I’m going to chat about my body. Some of you may be sensitive to content about weight loss or gain. Please don’t hurt yourself this way. Go find pictures of kittens. It’s cool.
For everyone who’s still here, I am in… month ten of some pretty good weight gain and maintenance.
We had to do something. You can live your life at eighty to eighty-five pounds, if you are 4’11” and small-framed, but you’re still malnourished and you’ll feel it. I felt it, though I didn’t notice at the time because I’d adapted to a new normal. Spoiler alert: that new normal sucked.
After years of just not getting better from any of my problems, I took what would look like a radical step to someone whose brain functioned normally. See, your brain probably tells you when you’re hungry and pokes you until you do something about it. Your brain may also be a lot nicer about keeping you calm and content. Mine was none of these things. I’d been taking the “tweak individual neurotransmitters” approach for some time, so to me, Compazine, which acts on dopamine and conveniently treats nausea, seemed like a great idea. If dopamine was responsible for any of my anxiety, I could begin to control it. I could also approach refeeding with a tool in my back pocket to combat the indigestion that sometimes goes along with it.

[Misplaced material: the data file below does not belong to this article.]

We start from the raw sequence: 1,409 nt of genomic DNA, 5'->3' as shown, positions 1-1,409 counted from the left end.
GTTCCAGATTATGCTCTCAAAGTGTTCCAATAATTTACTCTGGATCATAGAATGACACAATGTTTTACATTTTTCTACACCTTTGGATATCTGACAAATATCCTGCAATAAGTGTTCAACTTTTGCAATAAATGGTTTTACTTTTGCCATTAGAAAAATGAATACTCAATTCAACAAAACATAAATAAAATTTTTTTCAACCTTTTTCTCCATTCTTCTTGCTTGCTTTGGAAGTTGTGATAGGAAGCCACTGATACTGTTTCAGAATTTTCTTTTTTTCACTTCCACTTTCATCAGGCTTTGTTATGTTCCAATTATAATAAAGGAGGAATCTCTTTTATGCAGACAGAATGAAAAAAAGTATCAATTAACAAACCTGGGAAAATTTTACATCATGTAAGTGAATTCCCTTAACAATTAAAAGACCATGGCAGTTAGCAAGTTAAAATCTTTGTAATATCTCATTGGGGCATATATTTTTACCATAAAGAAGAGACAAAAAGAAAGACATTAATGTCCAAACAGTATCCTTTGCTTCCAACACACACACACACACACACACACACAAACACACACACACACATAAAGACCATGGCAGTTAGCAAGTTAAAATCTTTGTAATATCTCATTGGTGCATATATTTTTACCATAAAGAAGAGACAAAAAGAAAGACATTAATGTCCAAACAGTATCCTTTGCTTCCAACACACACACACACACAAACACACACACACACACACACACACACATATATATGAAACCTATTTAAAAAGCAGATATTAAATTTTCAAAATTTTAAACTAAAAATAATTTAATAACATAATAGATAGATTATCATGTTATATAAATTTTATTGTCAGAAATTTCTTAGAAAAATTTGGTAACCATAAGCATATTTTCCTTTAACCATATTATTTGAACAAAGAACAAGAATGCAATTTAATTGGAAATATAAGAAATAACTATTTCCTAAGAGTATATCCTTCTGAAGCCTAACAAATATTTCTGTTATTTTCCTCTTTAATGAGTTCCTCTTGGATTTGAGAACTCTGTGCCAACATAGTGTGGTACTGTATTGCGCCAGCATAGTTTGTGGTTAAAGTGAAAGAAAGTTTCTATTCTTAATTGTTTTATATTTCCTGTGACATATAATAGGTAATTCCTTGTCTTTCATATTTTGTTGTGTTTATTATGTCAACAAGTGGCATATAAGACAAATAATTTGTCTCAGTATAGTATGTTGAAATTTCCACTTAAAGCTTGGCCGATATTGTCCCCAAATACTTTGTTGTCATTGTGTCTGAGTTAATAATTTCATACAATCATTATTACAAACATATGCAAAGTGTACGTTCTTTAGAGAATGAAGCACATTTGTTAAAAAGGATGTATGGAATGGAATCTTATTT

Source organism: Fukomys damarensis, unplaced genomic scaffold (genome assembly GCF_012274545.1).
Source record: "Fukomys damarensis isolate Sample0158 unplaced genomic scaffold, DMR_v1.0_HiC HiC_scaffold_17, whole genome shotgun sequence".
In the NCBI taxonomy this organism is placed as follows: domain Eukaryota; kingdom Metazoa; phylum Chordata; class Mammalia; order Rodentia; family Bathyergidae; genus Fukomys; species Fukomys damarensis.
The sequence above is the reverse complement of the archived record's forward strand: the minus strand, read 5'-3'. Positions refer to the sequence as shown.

That is more or less what happened.
I started eating more and fretting less in… December? Outgrowing my old jeans, slowly. There came a point when I felt myself getting a little depressed, a little too blasé about the world and my place in it, so I backed down on dose, but I’m still taking 2.5mg at night and up to 10mg a day as needed. Which is surprisingly not that often. As an adjunct to my med routine, finally, finally, I found a therapist who would help me sort through the mess that was my mind. I’m graduating to biweekly this month.
Gaining just to ninety-five or so has been strange. I’ll tell you that right away. It’s so little, but it’s a world of difference because suddenly I have fat where fat normally goes. I can no longer get by on one meal a day; I need at least two. I’m still frustrated around food, because it doesn’t bring me pleasure. Appetite, for me, is a bodily urge which I must satisfy, so I placate myself with things that taste better than they don’t. The part where tastes, textures, and smells can overwhelm me hasn’t gone away; there are many foods I won’t go near because they disgust me for some reason. If I could get all of my calories from some mild, pleasant shake mixture that isn’t dairy, some kind of adult formula, I would do it. Augment as desired with fun foods, but the mainstay would be a nutritionally complete slurry.
(I’m still not totally the same in my head as you are. I’m a lot happier with where I am, though, so that’s okay.)
I talk about clothes in relation to weight changes because I love fashion and style. I’ve been told, in the past, that focusing on clothing is somehow wrong, but if your mother raised you to appreciate fashion, if your clothes were never quite right and you fought long and hard to develop your own look, maybe you’d understand better why I care whether things fit and flatter.